Is it safe to go to the gym during the coronavirus pandemic?

Endri Farka

The Coronavirus pandemic has brought everything around us to a standstill for some time  — affecting nearly every activity in the world. One of the sectors that was hit hardest by the pandemic were local gyms, considered one of the places at greatest risk of viral spread and infection.

The pandemic has certainly caused a significant lifestyle change, especially for fitness enthusiasts and gym-addicts. Governments’ decisions to open gyms restored enthusiasm, especially in the fitness conscious person. But the decision to return to the gym has not been an easy one:

Is it safe to go back to the gym during the Coronavirus pandemic?

Do I have to worry that a workout in a hot and sweat-laden fitness center makes me more likely to catch COVID?

Is this a smart decision to make while living with my parents, or other older relatives?

These are some of the questions that younger people struggle with, while contemplating a return to the gym.   Considering that it is difficult to fully protect yourself inside of a gym, according to experts,  and it is wise to be “better safe, than sorry”..

But things are different in different places.  It depends on where you live and the precautions you and the gym take.

The Norway study took place in a community with only a few coronavirus cases. It’s possible that gyms located in areas with higher rates of COVID could be riskier. For example, South Korea in April linked a coronavirus outbreak to fitness dance classes at 12 different gyms. In a research letter in the August 2020 issue of Emerging Infectious Diseases, scientists that researched the outbreak said that intense physical exercise in crowded sports facilities could increase the risk of infection. About one in four Americans who worked out at least twice a week say they’ll never go to a gym again, according to a survey conducted by OnePoll on behalf of LifeAid Beverage Company.

If cases of COVID-19 are poorly controlled where you live, experts say it’s best to stay away. But if you live in an area where the spread is being contained, there are ways to minimize risk when going for a workout.

The U.S. Centers for Disease Control and Prevention also suggests checking in online, rather than in person, and seeking activities that are outdoors instead of indoors when possible.

If you’re at higher risk of serious illness, you might consider waiting to return to the gym. Ask if your gym offers virtual classes or training.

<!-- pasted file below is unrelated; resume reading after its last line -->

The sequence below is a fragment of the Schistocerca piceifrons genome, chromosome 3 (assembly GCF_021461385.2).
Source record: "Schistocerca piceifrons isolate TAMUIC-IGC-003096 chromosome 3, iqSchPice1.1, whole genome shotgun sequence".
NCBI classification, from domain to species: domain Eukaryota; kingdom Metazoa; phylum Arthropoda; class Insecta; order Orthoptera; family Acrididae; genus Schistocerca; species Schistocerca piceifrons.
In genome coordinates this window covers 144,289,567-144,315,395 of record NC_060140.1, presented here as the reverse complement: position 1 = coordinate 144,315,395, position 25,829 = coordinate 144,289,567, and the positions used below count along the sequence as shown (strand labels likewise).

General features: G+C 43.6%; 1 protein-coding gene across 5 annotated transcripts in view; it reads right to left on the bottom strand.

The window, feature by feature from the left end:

How to stay safe when you return to the gym?

As the coronavirus pandemic continues to spread, some states are reporting record-high cases and hospitalizations.

Although gyms are reopening, it is still preferable to exercise outdoors versus in a confined space if you have that option.

In a gym, heavy breathing may spread infectious droplets further, and without proper ventilation, this puts you at higher risk of catching or transmitting the disease.

What should you do to keep yourself safe at the gym?

To protect yourself you should limit contact with others, social distance, try to wash your hands regularly, and wipe down equipment before you use it.

Make sure there is enough space in your gym so that people aren’t working out in close proximity to each other.

Try to go to a gym that has limited the amount of people allowed at any one time. And don’t forget to bring your own water, as you’ll want to avoid using a drinking fountain.

It is also important to limit what you bring to the gym — as few things as possible. Don’t use locker rooms that will be touched by many others. Use the bathroom at home and skip your shower at the gym.

Should you wear a mask or gloves when working out?

According to experts, washing hands is preferable to wearing gloves. Most people who wear gloves are not changing or cleaning them frequently enough, and so are more likely to be touching surfaces with dirty gloves.

Wearing a mask will help cut down on your risk of transmitting the virus to others and can help you avoid touching your face, and limit your exposure to the virus.

However, exercising with a mask on may make it more difficult to breathe, for which you can compensate by limiting your exercise intensity and workload.   Additionally, a mask collects moisture due to sweat, limiting its effectiveness.

Reference:

https://www.runnersworld.com

https://www.bloomberg.com

https://www.webmd.com

https://www.cnn.com

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